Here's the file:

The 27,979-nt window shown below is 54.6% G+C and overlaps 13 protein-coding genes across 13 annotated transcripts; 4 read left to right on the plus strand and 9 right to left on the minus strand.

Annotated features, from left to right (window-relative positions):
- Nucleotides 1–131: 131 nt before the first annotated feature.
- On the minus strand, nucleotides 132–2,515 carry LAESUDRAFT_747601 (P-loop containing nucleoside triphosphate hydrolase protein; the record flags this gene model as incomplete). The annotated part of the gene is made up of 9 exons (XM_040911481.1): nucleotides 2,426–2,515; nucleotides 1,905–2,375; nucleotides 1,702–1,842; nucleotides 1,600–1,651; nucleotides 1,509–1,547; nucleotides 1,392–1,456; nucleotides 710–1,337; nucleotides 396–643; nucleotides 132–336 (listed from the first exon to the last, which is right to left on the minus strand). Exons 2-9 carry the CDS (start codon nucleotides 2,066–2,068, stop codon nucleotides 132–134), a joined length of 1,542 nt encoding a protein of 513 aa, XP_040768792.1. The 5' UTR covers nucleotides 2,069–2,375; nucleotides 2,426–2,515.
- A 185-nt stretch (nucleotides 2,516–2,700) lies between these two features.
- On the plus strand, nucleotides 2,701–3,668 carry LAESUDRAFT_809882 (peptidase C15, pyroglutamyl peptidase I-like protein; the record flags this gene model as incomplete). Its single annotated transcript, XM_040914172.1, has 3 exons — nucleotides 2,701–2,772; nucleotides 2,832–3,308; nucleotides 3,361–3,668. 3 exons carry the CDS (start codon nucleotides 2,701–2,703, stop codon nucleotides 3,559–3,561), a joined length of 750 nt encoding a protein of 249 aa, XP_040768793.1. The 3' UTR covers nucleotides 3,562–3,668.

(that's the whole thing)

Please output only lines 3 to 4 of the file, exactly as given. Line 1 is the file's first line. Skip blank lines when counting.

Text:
- Nucleotides 1–131: 131 nt before the first annotated feature.
- On the minus strand, nucleotides 132–2,515 carry LAESUDRAFT_747601 (P-loop containing nucleoside triphosphate hydrolase protein; the record flags this gene model as incomplete). The annotated part of the gene is made up of 9 exons (XM_040911481.1): nucleotides 2,426–2,515; nucleotides 1,905–2,375; nucleotides 1,702–1,842; nucleotides 1,600–1,651; nucleotides 1,509–1,547; nucleotides 1,392–1,456; nucleotides 710–1,337; nucleotides 396–643; nucleotides 132–336 (listed from the first exon to the last, which is right to left on the minus strand). Exons 2-9 carry the CDS (start codon nucleotides 2,066–2,068, stop codon nucleotides 132–134), a joined length of 1,542 nt encoding a protein of 513 aa, XP_040768792.1. The 5' UTR covers nucleotides 2,069–2,375; nucleotides 2,426–2,515.